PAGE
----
• It is illegal to pass a school bus on the right.
• The law requires that traffic in both directions stop on undivided roadways when students are entering or exiting a school bus.
• The area 10ft around a school bus is the most dangerous place for children. They are unpredictable so be extra cautious.
• Drivers should not block crosswalks when stopped. Crosswalks should be kept clear for pedestrians to cross the street safely.
• Refrain from honking your horn or doing anything to rush a pedestrian in front of your car, even if
you have the right-of-way.
• Leave at least 3ft between you and a cyclist.
• Check side mirrors for cyclists before opening car doors.
• Look for cyclists coming down driveways and behind cars.
Safety starts at home. The following are different tips to consider as we are getting ready for school to resume.
• Ensure safety by having your child wear proper footwear. Rubber sole bottom shoes are the best.
• Ensure that your child is familiar with your contact information in case of emergencies.
Let’s keep our children pain free coming and going to school with the following backpack safety tips.
• Look for backpacks that fit your child’s size and appear to be made for comfort, such as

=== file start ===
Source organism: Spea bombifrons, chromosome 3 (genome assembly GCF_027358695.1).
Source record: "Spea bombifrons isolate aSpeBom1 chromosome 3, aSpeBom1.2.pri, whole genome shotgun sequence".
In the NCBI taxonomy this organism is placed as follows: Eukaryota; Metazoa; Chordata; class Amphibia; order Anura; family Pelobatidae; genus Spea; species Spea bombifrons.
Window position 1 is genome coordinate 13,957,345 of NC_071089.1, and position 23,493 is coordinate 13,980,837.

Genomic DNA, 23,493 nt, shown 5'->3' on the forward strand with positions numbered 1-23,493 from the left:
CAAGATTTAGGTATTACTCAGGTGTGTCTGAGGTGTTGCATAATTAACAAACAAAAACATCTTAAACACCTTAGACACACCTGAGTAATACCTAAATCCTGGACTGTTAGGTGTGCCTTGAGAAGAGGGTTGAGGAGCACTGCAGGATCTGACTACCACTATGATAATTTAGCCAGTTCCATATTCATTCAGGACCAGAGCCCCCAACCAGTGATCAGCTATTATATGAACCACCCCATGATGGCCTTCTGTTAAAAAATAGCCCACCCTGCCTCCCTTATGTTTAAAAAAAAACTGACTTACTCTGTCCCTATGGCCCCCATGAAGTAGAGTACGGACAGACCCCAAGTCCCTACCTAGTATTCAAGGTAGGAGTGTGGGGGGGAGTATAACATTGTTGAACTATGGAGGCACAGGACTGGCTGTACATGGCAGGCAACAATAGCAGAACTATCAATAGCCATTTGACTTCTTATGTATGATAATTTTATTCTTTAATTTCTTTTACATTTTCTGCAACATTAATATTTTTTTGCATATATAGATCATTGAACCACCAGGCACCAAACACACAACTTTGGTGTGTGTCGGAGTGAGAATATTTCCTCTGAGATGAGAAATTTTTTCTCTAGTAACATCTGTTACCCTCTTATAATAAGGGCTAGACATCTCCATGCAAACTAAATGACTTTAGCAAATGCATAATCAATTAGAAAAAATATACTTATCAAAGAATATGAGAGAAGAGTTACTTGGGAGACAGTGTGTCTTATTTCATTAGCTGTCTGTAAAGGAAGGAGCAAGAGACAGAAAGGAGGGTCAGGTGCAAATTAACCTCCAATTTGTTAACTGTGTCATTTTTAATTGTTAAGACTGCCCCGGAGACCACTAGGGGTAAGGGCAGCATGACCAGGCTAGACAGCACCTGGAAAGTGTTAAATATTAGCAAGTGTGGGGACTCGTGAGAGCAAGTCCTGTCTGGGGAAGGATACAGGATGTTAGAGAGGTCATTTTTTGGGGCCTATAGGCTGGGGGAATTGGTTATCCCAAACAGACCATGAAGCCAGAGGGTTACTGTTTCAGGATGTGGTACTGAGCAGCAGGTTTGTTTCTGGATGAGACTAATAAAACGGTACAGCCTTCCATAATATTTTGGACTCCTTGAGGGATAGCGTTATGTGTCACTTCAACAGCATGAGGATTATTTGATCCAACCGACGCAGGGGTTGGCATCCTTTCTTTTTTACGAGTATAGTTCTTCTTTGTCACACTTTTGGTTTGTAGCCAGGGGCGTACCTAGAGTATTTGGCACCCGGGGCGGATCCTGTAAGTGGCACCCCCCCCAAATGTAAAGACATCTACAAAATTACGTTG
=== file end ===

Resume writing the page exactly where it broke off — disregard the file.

• Do not overstuff the backpack; it should weigh between 10 to 20 percent of your
child’s body weight.
• Place the heaviest items at the bottom of the backpack.
• Both straps should be worn to distribute weight.
• Hip and chest belts help transfer the weight.
• Reflective materials enhance visibility in the early morning and at night.
Making your way to school:
Practice walking to school or to the bus stop and riding a bike before the first day of school. The practice will help you feel at ease on the first day and your child to feel comfortable and confident. If possible, follow the routine the first couple of days.
The first day of school, in particular, is a very confusing and hectic day for all.
• Plan a route that is direct with the fewest street crossings.